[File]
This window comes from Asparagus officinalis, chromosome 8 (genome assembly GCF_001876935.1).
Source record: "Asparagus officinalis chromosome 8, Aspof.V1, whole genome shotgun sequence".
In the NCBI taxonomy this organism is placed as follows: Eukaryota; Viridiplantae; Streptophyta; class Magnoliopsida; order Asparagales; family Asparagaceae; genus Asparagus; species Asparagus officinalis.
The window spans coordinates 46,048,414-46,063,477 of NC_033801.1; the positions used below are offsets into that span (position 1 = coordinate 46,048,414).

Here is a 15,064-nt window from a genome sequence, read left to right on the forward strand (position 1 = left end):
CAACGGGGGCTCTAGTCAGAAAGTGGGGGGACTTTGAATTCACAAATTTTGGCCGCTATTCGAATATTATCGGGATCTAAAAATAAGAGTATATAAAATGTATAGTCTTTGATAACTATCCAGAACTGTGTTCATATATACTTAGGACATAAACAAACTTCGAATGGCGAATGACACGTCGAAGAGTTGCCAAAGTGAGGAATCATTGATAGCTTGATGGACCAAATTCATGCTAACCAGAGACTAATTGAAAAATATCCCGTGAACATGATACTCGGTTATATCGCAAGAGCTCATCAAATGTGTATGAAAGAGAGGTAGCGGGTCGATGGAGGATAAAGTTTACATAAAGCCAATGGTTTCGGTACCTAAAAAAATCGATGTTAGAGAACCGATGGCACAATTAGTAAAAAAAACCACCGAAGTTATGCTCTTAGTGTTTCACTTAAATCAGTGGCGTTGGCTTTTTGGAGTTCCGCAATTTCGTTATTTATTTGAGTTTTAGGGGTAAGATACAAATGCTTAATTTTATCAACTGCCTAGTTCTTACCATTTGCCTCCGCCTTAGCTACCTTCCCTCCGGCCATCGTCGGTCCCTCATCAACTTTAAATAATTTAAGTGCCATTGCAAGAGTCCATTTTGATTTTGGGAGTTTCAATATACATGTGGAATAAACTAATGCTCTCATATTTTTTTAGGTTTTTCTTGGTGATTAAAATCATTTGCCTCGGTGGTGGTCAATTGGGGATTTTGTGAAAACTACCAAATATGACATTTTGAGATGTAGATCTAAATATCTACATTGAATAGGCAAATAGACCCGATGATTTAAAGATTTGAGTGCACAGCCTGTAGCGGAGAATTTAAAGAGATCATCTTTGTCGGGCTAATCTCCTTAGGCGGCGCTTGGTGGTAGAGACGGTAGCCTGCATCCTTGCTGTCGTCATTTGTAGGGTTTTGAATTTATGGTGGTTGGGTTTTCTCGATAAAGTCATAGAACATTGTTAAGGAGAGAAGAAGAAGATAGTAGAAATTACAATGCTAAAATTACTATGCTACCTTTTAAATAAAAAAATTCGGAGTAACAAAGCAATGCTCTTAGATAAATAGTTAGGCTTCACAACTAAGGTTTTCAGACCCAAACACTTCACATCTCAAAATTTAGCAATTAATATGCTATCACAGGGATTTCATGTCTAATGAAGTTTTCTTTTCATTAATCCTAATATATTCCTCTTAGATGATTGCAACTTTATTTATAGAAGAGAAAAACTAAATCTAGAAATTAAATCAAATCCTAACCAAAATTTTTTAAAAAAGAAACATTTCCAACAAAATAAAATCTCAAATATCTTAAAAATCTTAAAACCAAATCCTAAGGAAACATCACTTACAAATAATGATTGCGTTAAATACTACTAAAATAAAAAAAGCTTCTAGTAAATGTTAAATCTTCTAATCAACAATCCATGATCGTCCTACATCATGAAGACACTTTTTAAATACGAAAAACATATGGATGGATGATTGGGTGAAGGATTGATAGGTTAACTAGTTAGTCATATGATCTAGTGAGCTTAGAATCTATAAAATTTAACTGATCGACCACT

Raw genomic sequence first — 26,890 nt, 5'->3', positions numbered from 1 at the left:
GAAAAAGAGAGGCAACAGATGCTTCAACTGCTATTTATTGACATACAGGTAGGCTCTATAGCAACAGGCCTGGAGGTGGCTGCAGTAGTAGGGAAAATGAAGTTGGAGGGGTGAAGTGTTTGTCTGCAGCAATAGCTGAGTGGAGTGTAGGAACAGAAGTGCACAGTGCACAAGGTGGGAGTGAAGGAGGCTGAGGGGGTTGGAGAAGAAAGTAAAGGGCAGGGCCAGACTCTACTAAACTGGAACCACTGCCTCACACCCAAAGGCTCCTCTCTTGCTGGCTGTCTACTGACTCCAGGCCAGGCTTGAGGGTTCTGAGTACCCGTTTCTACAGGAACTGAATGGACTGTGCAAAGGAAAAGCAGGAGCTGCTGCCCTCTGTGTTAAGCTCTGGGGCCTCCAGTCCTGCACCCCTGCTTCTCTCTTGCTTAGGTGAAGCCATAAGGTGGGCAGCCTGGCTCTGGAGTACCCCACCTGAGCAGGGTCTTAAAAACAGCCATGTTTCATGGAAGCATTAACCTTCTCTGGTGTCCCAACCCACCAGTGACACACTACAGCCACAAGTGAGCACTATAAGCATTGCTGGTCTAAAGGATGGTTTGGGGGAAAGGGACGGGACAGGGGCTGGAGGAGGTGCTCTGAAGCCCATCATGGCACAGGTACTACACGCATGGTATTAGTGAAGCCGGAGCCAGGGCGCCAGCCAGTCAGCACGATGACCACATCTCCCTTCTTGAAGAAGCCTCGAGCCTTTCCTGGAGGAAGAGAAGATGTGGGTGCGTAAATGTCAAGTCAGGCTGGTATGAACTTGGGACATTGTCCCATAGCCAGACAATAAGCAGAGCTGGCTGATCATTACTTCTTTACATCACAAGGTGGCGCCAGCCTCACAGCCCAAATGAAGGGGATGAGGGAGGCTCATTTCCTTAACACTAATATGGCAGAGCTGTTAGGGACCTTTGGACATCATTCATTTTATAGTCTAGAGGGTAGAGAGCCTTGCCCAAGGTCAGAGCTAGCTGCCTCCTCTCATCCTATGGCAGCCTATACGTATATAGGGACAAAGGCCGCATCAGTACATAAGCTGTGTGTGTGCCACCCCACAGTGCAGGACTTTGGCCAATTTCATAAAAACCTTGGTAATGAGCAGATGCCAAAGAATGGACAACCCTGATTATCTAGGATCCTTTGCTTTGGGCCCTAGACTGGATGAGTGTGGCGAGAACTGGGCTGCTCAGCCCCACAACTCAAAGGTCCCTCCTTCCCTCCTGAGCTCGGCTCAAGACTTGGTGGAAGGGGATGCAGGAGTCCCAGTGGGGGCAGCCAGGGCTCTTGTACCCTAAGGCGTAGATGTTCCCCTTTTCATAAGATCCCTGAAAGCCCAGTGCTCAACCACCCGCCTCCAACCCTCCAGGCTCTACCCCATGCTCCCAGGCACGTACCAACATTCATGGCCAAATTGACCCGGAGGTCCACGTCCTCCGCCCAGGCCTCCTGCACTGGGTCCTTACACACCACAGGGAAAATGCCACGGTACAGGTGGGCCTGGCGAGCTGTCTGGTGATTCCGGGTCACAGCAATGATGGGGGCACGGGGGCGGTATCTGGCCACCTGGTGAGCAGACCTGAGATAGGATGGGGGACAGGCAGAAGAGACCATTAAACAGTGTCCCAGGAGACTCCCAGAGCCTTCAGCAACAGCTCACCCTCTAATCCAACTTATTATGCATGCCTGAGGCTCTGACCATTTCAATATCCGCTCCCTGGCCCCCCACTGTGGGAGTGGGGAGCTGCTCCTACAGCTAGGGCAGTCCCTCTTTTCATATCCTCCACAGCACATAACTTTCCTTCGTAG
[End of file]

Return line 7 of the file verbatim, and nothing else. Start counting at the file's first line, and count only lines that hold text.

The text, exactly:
Raw genomic sequence first — 26,890 nt, 5'->3', positions numbered from 1 at the left: